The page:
Friday Group Ride #360

Friday Group Ride #360

Rest and recovery are important parts of fitness. Smart people tell me that. It says that in books. I believe it’s true. The problem is that I don’t rest well.

First, I depend on the chemical reactions that hard exercise produces. As a life-long depressive, I have found no therapy so effective as hard physical work. If I add copious doses of caffeinated beverage, I can be positively euphoric, but more often than not, a good ride, or run, or other similar self-pummeling puts me on an even keel for the day. To those of you who do not suffer the chemical imbalances many of the rest of us do, I cannot impressive upon you how valuable that even keel really is. It’s everything.

Second, I don’t rest well, because I rest too well. The same forces demons that drive me out the door, also conspire to leave me on the couch, once I’ve accepted the couch as an acceptable alternative for the day. The couch may as well be a deserted, tropical beach, waves gently lapping, cool breezes wafting, the cares of the world a smattering of wispy, slowly receding clouds on the azure horizon. If I have a beverage, too, well forget it.

In practical terms though, I’m 45-years-old. I need rest days.

Here is what my week normally (or at least theoretically) looks like:

Sunday – Morning pick-up soccer. I run until I can’t. I run some more. This is the most intense exercise day of my week.

Monday – Easy commute to work. Spin out the legs. No big deal. I’m tired, but I just do it.

Tuesday – Morning boot camp. One hour. High intensity. My legs are still wrecked from Sunday soccer, but they mostly do what I want them to. Coach kid’s soccer in the evening. Try not to sweat too hard.

Wednesday – Rest day. If it’s sunny, I sometimes do the easy commute again. You can’t waste sunshine in New England.

Thursday – Morning boot camp again. One hour. High intensity. I have my legs back under me probably. I also ride to work. Coach kid’s soccer again. Growing pretty tired now.

Friday – Rest day. Have to work, so the couch doesn’t present its normal challenge.

Saturday – Ride. Whatever I can manage given logistics (more kid sports), companions (who have kid sports), and energy level. Could be an hour. Could be 5 hours. More likely to be less than more.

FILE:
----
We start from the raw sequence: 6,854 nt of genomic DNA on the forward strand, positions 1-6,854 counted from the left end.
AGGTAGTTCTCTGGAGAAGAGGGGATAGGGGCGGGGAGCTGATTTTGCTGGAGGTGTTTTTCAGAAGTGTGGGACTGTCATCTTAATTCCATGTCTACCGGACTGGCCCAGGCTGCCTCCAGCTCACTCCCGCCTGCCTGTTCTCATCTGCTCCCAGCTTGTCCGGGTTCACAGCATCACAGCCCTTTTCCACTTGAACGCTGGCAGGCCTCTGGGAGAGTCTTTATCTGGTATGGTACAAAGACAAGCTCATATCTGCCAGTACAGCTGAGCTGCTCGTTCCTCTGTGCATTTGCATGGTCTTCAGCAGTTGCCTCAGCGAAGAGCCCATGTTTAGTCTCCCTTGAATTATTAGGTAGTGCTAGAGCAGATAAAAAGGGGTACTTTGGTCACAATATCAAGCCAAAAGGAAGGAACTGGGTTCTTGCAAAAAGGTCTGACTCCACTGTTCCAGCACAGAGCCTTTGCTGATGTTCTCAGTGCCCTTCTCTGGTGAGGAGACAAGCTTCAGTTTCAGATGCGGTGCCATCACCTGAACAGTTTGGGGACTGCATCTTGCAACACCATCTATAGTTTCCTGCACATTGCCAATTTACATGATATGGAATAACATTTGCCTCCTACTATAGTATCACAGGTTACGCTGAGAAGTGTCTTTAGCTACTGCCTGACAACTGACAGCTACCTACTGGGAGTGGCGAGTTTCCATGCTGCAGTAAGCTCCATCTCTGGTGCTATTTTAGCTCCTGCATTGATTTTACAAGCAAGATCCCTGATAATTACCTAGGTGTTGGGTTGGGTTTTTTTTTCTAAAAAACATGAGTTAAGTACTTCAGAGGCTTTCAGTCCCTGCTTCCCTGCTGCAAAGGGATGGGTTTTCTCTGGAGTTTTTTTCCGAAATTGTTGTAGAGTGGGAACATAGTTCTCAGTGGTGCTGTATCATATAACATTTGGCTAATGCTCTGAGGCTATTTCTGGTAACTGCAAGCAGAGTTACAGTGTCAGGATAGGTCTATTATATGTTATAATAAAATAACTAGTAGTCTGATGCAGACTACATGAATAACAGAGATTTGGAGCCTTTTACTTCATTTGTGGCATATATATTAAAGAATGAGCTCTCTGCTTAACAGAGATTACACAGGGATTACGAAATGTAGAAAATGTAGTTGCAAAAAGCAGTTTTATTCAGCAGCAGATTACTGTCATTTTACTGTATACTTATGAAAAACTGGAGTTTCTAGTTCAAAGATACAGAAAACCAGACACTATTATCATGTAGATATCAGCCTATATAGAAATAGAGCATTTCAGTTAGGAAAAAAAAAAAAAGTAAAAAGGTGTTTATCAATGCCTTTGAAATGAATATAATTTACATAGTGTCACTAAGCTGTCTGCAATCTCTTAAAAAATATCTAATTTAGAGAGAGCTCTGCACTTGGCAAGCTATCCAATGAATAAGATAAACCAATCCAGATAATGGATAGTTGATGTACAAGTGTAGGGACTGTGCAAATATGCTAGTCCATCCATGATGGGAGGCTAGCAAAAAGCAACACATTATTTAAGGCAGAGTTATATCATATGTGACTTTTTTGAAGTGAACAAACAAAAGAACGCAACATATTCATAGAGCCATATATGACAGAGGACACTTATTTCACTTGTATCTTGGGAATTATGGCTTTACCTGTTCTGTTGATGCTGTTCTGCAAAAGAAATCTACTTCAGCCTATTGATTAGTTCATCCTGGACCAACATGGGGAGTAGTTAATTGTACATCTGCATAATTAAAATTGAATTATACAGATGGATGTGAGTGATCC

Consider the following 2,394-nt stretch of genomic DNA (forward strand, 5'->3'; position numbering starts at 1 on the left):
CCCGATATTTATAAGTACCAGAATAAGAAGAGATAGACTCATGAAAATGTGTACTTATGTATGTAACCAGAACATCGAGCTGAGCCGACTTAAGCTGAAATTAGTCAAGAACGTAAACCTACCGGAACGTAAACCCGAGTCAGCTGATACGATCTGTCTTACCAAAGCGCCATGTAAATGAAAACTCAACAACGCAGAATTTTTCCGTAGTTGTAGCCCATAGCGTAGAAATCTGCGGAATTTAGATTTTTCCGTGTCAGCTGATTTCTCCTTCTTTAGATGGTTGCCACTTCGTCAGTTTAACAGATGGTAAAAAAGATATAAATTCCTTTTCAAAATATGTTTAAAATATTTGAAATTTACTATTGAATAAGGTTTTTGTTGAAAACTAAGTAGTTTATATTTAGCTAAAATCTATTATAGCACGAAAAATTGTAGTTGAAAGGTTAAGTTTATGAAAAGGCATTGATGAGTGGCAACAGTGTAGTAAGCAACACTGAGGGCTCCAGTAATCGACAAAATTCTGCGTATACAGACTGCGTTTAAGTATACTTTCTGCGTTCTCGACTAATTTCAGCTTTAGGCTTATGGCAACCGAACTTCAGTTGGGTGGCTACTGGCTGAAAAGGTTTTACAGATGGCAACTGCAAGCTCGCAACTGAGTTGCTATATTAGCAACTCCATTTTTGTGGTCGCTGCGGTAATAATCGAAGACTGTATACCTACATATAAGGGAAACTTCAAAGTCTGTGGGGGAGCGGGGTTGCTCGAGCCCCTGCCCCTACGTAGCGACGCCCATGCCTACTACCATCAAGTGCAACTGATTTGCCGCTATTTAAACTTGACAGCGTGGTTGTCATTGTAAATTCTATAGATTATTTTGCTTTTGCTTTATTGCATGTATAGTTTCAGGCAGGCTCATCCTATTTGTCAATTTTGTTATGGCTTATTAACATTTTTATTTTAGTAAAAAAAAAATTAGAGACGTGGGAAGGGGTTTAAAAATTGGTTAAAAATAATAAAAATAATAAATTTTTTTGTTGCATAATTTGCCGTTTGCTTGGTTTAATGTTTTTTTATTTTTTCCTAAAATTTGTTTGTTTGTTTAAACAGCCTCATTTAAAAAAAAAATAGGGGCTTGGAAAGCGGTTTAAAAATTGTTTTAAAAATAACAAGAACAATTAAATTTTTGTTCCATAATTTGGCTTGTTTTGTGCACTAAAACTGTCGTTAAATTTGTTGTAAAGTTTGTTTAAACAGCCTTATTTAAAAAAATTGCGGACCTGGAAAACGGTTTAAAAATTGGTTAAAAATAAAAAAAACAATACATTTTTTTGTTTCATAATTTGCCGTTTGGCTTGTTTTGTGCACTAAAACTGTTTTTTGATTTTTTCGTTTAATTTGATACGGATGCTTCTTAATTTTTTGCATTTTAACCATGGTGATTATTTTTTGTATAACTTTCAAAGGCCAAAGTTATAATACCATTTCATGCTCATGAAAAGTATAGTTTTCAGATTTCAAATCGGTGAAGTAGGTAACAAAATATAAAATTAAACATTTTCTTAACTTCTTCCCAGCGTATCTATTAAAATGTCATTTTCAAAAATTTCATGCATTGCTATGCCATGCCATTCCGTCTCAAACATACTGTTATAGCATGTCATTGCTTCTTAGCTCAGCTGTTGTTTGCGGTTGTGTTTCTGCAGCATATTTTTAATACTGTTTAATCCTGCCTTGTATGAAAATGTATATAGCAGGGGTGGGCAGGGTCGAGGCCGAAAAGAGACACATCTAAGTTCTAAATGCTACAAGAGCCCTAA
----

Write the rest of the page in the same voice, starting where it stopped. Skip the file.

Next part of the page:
I don’t know whether I’m resting enough or too much. Anyone with actual expertise could chime in. The rest of you should just answer this, our Friday Group Ride, how much do YOU rest? When? Do you have a schedule you follow, or do you just improv you’re whole fitness/ride routine? Do you think you’re overworking yourself? Or do you think you’re lazy? Be honest. And go easy on yourself.

Image: Chol1


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  1. Tom Milani

    I’m a dozen years older than you and I have one recommendation, which is probably impractical given your life circumstances: Naps. I try to ride to work or to the ballpark twice a week and do one longish ride with my wife on our tandem on Sundays. Play softball on Thursday. I consider myself active, but I don’t work hard enough at it or at the other things I should focus on. But I like to fall asleep to CSPAN and usually feel better after.
    Tom in VA

  2. Andrew

    Damn. I feel like I wrote those first two paragraphs.

    I suck at rest. I get hugely neurotic about my weight, losing fitness, etc. And I know it is totally irrational. And I suck at recovery rides. Sometimes I’ll get on the trainer, telling myself I’m just going to turn the pedals for an hour. And then I look at the power numbers, and I get pissed with myself for not working, and it turns into intervals. Outside, Strava comes into play- do I really want other people to see that I did just an hour at a slow pace with no climbing? That’s so lame….

    I have a problem.

  3. Jeff Dieffenbach

    I’m 52. I think I get my rest just about right (well, I could probably do to get more rest of the sleeping variety). Nothing scheduled, just the way that most of my riding isn’t scheduled.

    Sure, for any given week, I know that I’ll likely do either the Tue or Thu fitness ride and the Fri social ride (where you can elect to treat “social” as either literal or optional). Sat and/or Sun, I’ll do something a bit longer when I don’t have a big event on the calendar.

    Basically, though, I think that I’m pretty good at sensing a bout of over-training coming on and easing off the throttle. That said, no one’s ever really accused me of being the over-training type, and my CX and MTB results back them up on that.